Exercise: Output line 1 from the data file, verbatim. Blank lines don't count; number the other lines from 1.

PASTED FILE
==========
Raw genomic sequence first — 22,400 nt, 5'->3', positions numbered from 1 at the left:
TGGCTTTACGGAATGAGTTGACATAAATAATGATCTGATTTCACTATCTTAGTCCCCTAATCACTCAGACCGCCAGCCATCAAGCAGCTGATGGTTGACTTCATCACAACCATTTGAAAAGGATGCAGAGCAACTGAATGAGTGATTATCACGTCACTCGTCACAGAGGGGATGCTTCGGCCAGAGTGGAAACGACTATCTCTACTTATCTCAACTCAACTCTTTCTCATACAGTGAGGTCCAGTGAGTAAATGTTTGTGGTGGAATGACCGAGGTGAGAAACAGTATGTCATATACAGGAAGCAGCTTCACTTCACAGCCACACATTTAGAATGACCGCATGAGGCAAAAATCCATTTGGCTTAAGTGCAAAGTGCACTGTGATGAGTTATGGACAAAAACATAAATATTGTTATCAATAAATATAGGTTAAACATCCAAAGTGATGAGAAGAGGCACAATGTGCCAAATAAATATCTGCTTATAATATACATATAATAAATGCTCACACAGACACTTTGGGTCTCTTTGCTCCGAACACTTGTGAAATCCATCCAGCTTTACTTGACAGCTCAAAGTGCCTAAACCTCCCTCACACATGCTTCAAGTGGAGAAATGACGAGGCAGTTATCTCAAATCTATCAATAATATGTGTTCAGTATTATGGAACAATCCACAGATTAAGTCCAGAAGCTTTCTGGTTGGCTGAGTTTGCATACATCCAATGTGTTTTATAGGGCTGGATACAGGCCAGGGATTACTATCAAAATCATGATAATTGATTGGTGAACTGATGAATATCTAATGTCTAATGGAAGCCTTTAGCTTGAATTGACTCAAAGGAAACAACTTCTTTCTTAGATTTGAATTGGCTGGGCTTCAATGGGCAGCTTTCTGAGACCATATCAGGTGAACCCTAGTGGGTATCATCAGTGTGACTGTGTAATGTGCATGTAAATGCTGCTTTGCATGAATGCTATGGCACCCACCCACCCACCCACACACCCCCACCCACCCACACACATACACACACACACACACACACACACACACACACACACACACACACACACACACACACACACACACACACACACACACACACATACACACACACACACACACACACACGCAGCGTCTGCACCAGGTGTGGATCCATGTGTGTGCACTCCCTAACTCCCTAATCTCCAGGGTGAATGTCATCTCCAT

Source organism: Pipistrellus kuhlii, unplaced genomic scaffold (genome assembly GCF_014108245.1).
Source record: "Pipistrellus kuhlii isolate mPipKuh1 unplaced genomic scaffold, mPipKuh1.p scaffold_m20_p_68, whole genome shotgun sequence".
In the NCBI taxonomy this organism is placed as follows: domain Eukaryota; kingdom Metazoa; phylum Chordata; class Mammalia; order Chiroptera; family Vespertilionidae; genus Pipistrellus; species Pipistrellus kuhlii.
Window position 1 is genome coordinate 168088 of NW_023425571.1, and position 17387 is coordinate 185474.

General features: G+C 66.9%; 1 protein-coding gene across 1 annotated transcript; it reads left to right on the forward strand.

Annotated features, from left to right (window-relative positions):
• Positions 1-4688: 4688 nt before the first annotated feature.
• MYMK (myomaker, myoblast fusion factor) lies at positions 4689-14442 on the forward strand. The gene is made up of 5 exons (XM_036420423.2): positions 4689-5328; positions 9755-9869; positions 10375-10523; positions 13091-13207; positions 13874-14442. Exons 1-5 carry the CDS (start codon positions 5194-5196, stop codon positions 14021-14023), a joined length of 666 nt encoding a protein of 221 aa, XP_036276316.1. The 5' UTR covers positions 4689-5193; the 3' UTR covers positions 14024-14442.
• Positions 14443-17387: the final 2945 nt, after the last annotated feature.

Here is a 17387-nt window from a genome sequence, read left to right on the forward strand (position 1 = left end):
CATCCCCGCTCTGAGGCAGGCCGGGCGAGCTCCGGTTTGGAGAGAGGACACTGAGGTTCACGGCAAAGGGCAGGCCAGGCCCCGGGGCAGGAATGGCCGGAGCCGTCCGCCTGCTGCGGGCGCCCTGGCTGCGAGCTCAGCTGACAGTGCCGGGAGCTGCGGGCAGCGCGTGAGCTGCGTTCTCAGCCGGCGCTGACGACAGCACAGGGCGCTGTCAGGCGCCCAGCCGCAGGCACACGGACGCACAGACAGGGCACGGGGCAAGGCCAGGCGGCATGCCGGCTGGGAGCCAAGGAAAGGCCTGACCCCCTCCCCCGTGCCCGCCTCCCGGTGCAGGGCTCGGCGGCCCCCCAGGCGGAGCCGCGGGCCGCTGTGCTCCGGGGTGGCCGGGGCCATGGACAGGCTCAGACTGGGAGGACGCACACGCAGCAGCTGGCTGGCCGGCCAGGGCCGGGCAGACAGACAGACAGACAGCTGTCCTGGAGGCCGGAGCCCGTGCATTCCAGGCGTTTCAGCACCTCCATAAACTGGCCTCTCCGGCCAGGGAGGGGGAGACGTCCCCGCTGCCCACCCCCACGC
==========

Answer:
Raw genomic sequence first — 22,400 nt, 5'->3', positions numbered from 1 at the left: